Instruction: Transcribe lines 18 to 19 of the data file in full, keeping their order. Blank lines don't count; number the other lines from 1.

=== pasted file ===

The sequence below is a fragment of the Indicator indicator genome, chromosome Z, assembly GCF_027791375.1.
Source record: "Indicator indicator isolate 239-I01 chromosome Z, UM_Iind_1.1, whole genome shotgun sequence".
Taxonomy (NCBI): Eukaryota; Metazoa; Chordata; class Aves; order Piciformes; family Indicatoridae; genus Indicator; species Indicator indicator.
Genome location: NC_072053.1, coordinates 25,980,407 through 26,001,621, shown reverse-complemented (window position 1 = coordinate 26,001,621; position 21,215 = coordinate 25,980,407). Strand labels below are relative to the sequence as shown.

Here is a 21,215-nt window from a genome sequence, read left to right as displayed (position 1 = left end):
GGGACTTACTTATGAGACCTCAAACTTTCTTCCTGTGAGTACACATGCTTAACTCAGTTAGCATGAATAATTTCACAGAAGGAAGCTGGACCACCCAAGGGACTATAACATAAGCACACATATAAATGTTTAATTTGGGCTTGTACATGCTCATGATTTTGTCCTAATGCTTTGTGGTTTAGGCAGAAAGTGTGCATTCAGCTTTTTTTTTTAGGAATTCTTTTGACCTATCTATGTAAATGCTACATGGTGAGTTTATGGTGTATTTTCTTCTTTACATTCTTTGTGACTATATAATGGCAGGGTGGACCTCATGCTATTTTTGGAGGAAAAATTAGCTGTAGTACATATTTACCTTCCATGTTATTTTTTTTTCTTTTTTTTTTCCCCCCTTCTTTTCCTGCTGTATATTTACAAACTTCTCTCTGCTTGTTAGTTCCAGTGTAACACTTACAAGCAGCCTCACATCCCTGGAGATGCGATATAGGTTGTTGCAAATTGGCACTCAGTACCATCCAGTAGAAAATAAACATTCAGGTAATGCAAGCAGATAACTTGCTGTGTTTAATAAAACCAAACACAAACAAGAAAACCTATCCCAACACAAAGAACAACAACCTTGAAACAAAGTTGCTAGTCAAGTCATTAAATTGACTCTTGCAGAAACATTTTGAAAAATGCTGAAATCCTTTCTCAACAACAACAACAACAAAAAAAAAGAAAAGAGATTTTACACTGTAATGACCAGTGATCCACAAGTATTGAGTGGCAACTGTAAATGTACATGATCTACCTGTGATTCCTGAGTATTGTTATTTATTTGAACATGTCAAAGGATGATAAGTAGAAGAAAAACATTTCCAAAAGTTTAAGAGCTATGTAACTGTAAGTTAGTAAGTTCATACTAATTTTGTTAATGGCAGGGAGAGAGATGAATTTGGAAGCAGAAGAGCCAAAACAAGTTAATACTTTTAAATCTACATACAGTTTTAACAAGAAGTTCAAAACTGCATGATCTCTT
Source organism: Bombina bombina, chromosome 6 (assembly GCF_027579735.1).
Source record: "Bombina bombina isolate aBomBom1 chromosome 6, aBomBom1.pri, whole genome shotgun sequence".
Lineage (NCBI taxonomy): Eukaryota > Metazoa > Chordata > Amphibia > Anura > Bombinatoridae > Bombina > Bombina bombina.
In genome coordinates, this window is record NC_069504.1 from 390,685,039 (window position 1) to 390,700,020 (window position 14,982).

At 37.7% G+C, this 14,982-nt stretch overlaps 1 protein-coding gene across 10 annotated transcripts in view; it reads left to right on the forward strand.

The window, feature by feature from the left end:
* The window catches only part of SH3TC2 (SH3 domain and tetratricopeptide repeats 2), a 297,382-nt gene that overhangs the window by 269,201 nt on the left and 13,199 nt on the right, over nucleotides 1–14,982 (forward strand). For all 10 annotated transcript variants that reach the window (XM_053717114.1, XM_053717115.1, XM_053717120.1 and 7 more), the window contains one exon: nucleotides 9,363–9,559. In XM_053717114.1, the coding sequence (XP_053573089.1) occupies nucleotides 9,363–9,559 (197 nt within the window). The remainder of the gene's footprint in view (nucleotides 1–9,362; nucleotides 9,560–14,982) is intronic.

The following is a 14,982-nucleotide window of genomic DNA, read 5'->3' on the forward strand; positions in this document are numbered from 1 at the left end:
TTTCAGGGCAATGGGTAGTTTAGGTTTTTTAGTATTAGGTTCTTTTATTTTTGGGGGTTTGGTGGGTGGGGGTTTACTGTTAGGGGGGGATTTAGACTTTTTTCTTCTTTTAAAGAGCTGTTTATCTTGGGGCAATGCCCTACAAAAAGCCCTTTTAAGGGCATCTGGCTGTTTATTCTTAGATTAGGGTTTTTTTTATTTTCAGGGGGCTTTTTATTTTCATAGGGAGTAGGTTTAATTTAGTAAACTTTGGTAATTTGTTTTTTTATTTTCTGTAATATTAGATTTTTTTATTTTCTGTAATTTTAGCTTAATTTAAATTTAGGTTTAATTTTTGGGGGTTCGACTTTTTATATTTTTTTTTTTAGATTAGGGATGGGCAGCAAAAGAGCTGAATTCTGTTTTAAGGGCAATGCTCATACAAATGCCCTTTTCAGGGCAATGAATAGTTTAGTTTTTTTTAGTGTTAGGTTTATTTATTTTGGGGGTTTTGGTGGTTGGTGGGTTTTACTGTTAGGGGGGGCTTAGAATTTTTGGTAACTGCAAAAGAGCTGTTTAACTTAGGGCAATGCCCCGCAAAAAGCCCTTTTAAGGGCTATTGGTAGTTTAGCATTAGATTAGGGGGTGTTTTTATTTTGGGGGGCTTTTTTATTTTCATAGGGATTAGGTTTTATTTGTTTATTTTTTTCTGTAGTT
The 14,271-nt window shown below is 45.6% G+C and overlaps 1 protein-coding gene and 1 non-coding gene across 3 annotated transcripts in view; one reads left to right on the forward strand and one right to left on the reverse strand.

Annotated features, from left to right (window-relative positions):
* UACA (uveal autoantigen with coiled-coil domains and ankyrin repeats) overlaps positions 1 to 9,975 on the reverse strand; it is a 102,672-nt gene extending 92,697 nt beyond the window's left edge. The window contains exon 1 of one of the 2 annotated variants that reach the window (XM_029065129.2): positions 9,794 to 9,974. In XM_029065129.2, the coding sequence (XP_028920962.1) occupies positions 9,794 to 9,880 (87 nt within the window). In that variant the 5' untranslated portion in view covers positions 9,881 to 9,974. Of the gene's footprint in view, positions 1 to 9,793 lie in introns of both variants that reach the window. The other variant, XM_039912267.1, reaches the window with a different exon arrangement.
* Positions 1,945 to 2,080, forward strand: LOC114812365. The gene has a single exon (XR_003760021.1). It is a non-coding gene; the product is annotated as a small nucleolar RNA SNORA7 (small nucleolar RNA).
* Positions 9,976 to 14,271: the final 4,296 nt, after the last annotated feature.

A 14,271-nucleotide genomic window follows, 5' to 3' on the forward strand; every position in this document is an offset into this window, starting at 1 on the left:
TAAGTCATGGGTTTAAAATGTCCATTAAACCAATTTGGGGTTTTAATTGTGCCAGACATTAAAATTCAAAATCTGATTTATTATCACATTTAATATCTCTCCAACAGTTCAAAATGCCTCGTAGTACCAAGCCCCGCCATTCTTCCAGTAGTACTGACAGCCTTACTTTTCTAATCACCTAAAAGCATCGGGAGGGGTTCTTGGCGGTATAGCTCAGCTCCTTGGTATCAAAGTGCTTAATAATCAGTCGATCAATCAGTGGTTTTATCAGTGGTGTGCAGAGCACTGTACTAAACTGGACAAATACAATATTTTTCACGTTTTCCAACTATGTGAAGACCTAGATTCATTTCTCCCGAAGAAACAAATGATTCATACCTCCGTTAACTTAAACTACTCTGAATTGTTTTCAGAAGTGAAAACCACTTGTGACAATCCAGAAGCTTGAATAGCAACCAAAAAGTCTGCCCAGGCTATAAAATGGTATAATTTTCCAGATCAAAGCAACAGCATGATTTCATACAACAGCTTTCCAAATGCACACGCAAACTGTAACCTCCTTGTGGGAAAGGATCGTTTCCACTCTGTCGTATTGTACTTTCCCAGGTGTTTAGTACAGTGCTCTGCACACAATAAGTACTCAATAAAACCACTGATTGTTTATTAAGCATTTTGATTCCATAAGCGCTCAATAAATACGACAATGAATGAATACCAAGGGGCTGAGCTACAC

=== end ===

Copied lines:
* UACA (uveal autoantigen with coiled-coil domains and ankyrin repeats) overlaps positions 1 to 9,975 on the reverse strand; it is a 102,672-nt gene extending 92,697 nt beyond the window's left edge. The window contains exon 1 of one of the 2 annotated variants that reach the window (XM_029065129.2): positions 9,794 to 9,974. In XM_029065129.2, the coding sequence (XP_028920962.1) occupies positions 9,794 to 9,880 (87 nt within the window). In that variant the 5' untranslated portion in view covers positions 9,881 to 9,974. Of the gene's footprint in view, positions 1 to 9,793 lie in introns of both variants that reach the window. The other variant, XM_039912267.1, reaches the window with a different exon arrangement.
* Positions 1,945 to 2,080, forward strand: LOC114812365. The gene has a single exon (XR_003760021.1). It is a non-coding gene; the product is annotated as a small nucleolar RNA SNORA7 (small nucleolar RNA).